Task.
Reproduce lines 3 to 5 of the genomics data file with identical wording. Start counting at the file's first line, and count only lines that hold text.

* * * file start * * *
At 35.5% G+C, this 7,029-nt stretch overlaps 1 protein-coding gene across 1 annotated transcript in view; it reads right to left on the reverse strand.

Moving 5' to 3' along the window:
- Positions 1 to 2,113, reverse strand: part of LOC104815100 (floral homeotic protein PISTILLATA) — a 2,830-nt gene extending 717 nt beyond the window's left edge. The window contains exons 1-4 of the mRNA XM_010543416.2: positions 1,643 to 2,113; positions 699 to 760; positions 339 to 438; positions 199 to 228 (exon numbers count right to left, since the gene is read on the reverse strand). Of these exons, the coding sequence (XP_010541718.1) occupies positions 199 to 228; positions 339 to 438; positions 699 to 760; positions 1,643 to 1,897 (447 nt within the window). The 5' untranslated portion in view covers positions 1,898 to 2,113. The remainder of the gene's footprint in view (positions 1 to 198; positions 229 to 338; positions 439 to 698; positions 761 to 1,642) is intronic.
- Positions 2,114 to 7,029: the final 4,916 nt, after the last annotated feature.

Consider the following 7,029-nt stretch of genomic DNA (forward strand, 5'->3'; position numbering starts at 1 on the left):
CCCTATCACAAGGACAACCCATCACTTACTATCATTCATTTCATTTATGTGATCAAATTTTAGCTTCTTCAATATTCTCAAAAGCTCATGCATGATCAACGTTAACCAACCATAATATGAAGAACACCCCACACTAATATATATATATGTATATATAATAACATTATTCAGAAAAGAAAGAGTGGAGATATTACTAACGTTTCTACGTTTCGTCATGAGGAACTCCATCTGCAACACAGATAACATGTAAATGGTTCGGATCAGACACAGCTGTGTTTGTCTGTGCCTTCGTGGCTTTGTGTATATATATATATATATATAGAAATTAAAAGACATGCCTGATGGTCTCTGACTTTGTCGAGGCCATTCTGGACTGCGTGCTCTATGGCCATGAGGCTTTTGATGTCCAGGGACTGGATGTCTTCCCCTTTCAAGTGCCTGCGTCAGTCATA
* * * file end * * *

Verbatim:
- Positions 1 to 2,113, reverse strand: part of LOC104815100 (floral homeotic protein PISTILLATA) — a 2,830-nt gene extending 717 nt beyond the window's left edge. The window contains exons 1-4 of the mRNA XM_010543416.2: positions 1,643 to 2,113; positions 699 to 760; positions 339 to 438; positions 199 to 228 (exon numbers count right to left, since the gene is read on the reverse strand). Of these exons, the coding sequence (XP_010541718.1) occupies positions 199 to 228; positions 339 to 438; positions 699 to 760; positions 1,643 to 1,897 (447 nt within the window). The 5' untranslated portion in view covers positions 1,898 to 2,113. The remainder of the gene's footprint in view (positions 1 to 198; positions 229 to 338; positions 439 to 698; positions 761 to 1,642) is intronic.
- Positions 2,114 to 7,029: the final 4,916 nt, after the last annotated feature.

Consider the following 7,029-nt stretch of genomic DNA (forward strand, 5'->3'; position numbering starts at 1 on the left):